Blinding Flash of the Obvious

by | Apr 29, 2015 | Balance | 0 comments

© LoloStock – Fotolia.com

The symbol of the Tao Te Ching, the text of ancient enlightenment written by the Avatar Lao Tzu, is the Yin Yang – a brilliant icon that shows graphically exactly how apparently opposing forces can also be seen as complementary forces.

Embedded within the Yin, the dark side of the circle (or the shadow side) is a small white dot of Yang energy indicating that there is always a tiny element of light present in all darkness. Imbedded within the Yang, the light side of the circle (or the sunny side) is a small black dot of Yin energy, indicating that there is always a tiny element of darkness in every moment of light. Together the Yin and the Yang make a perfectly balanced circle, depicting the process of eternal life – an ever-changing, ever-shifting force that moves forever back and forth from light to dark and dark to light, mimicking the physical reality of day and night.

In order to get the greatest joy out of our life experience here on planet earth, when we are experiencing our lighter moments, it is incumbent upon us to enjoy them and appreciate them to the fullest, even though we instinctively know there will eventually be a shift of energy that will take us back into the realm of darkness. If that shift of energy becomes a “conscious shift”, even better. Then we will not only move gently through the darker moments of our life experience with ease, but we will learn a great deal from them.

But how might we develop a conscious habit of seeking to discover, for example, the Yang energy within the Yin cycle, the light in the darkness? One way is to observe ourown past experiences of simple enlightenment as well as the experiences of others.

© Vadym Tynenko – Fotolia

Corrie Ten Boom became well known after the end of the Second World War when she began to write and teach about her experiences as a refugee in the infamous Ravensbruck prison in Germany. Corrie was released in 1945; just days after her sister Betsie died there. Corrie became a missionary of sorts, spreading the word of how God had protected her during her imprisonment – sometimes in some very unusual ways.

The women prisoners of war in Ravensbruck were housed in cabins – cold and hard and very dirty – and in the case of Corrie and Betsie’s cabin, heavily infested with fleas.

To keep their mind off the horrendous conditions they were forced to live in, each night after dark, Corrie would bring out a tiny Bible she had secreted away and read by candlelight to the other women in the cabin. The Bible brought great comfort to most of them as they subconsciously reached for the Yang in their Yin, the light in their darkness, by immersing themselves in the word of God.

But to Corrie’s sister, Betsie, the Bible reading also engendered great fear. They heard reports, day after day, of the midnight raids that sex-hungry soldiers made on the cabins of other women in the camp. Betsie believed that if those men came to their cabin, they would not only be raped but killed if the Bible was discovered. Corrie was however tenacious about her Bible readings and blessedly, the soldiers never visited their cabin.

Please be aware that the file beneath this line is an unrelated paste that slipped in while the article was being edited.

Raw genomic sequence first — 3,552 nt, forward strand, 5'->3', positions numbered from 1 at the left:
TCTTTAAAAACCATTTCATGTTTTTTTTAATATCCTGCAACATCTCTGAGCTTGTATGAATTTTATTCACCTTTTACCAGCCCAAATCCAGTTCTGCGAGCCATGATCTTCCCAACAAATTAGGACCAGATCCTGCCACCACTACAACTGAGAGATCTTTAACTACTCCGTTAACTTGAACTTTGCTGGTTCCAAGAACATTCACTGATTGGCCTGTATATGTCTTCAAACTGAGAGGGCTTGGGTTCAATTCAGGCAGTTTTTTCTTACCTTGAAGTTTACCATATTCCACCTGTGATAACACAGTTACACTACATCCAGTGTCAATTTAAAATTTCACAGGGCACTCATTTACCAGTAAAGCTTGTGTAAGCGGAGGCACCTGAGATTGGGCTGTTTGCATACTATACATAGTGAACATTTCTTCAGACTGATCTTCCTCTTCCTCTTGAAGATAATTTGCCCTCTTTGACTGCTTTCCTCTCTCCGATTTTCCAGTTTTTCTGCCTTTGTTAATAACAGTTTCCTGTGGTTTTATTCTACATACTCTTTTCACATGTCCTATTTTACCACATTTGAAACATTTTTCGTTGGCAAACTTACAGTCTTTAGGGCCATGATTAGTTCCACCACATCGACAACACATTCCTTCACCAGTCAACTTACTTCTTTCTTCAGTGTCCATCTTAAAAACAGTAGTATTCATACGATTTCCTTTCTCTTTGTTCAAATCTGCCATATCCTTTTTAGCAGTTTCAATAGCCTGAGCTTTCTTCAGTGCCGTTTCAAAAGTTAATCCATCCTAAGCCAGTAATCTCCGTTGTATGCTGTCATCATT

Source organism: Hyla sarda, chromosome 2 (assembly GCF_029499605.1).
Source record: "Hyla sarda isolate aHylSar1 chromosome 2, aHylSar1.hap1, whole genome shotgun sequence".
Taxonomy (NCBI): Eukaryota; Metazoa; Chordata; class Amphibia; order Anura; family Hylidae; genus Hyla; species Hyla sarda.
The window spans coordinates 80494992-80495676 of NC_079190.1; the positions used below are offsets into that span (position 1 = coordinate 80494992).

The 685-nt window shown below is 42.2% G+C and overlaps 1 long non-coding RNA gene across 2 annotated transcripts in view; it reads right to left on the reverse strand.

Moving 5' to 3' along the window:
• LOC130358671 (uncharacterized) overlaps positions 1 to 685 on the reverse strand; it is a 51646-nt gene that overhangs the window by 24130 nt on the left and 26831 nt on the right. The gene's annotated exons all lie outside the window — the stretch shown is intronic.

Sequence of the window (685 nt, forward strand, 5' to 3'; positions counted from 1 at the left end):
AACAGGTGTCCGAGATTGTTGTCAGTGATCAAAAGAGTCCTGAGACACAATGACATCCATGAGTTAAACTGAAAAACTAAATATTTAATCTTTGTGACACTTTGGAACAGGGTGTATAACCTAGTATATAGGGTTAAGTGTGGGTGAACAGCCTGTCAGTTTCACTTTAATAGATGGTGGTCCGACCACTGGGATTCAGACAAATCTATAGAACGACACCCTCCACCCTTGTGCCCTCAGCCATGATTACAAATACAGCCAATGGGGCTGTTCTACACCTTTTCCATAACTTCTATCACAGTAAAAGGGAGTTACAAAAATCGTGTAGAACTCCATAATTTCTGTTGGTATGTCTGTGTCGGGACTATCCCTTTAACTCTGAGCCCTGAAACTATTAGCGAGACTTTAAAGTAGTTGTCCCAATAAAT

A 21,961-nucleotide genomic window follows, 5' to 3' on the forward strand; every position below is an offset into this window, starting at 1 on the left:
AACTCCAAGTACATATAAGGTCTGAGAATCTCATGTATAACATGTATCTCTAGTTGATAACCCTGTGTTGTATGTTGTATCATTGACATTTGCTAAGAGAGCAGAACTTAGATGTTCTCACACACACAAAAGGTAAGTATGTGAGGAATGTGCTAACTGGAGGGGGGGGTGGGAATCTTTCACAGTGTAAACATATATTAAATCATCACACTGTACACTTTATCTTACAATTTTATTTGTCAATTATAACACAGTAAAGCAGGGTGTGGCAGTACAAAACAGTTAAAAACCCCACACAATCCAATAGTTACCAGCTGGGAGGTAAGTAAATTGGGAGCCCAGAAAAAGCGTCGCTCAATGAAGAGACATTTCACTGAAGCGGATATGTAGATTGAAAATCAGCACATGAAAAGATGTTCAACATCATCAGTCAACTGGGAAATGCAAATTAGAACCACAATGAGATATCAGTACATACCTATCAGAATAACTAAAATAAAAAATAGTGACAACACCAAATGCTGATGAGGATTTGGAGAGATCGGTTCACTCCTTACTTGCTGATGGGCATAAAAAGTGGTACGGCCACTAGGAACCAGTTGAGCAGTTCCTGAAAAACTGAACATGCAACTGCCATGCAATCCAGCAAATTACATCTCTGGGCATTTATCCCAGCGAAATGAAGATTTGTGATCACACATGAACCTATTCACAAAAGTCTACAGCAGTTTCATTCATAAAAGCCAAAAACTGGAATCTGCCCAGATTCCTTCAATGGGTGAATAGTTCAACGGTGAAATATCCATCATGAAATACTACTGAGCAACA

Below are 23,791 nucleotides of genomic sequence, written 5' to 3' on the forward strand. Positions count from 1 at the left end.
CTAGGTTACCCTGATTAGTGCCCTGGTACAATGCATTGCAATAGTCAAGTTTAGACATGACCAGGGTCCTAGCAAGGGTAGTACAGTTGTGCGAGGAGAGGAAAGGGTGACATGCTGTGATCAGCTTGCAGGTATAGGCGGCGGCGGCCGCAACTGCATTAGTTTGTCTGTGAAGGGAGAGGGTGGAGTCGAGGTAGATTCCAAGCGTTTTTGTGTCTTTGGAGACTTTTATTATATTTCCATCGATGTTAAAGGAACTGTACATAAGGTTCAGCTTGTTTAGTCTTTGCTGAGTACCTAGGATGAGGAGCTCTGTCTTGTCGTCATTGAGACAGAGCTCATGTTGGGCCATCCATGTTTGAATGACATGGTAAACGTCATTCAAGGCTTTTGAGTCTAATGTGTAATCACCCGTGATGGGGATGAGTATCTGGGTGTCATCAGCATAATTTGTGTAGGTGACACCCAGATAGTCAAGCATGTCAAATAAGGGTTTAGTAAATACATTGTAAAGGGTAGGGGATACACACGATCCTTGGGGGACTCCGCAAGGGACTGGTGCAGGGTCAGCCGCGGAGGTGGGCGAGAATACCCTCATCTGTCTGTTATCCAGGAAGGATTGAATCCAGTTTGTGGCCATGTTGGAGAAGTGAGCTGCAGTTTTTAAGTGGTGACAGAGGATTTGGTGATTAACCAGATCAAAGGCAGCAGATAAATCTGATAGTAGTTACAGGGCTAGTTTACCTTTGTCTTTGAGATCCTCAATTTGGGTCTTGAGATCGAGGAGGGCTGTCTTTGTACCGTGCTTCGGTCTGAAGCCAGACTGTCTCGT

For years Corrie blessed her Bible, giving thanks for the protection she believed it gave them. But some years later, when she was reading the memoirs of one of the Nazi leaders, she learned that the men who raided and raped in the camp said they always avoided going to one cabin specifically – the one that was infested with fleas.

Thank you God for fleas.

Unbeknownst to Corrie and Betsie and the other women in the cabin, the fleas were the Yang in their Yin. Those tiny, annoying creatures combined to create a mighty force that kept the brutal soldiers away from them.

“Thank you God, for fleas,” Corrie prayed. Enlightenment often reveals itself in retrospect.

But sometimes we can actually recognize that Divine guidance while we are still in darkness, because it appears in the form of a single thought that shifts our mood in a nanosecond from despair to hope.

We call them blinding flashes of the obvious, (BFOs). They appear when we’re deeply puzzled about something and then suddenly, an obvious solution comes into our mind. An inventor struggling to make her idea manifest as physical reality suddenly finds a solution when the picture of a perfect working model pops into her mind. A song writer searches for the perfect musical phrase or lyric and finds himself humming it. A mathematician shifts the components of an equation dozens of different ways and suddenly arrives at the order that creates the solution. An artist “accidentally” paints the perfect shaft of light that shifts the whole picture into total perspective.

Can you purposely create a “blinding flash of the obvious”? Can you make a conscious shift that will always illuminate the Yang in your Yin? Perhaps you can, but for most people if you can’t create it, you can achieve the same result by simply allowing it to happen.

Trust in the Lord with all your heart, and lean not into your own understanding. Acknowledge Him in all your ways and He will direct your path. Proverbs 3: 5 and 6

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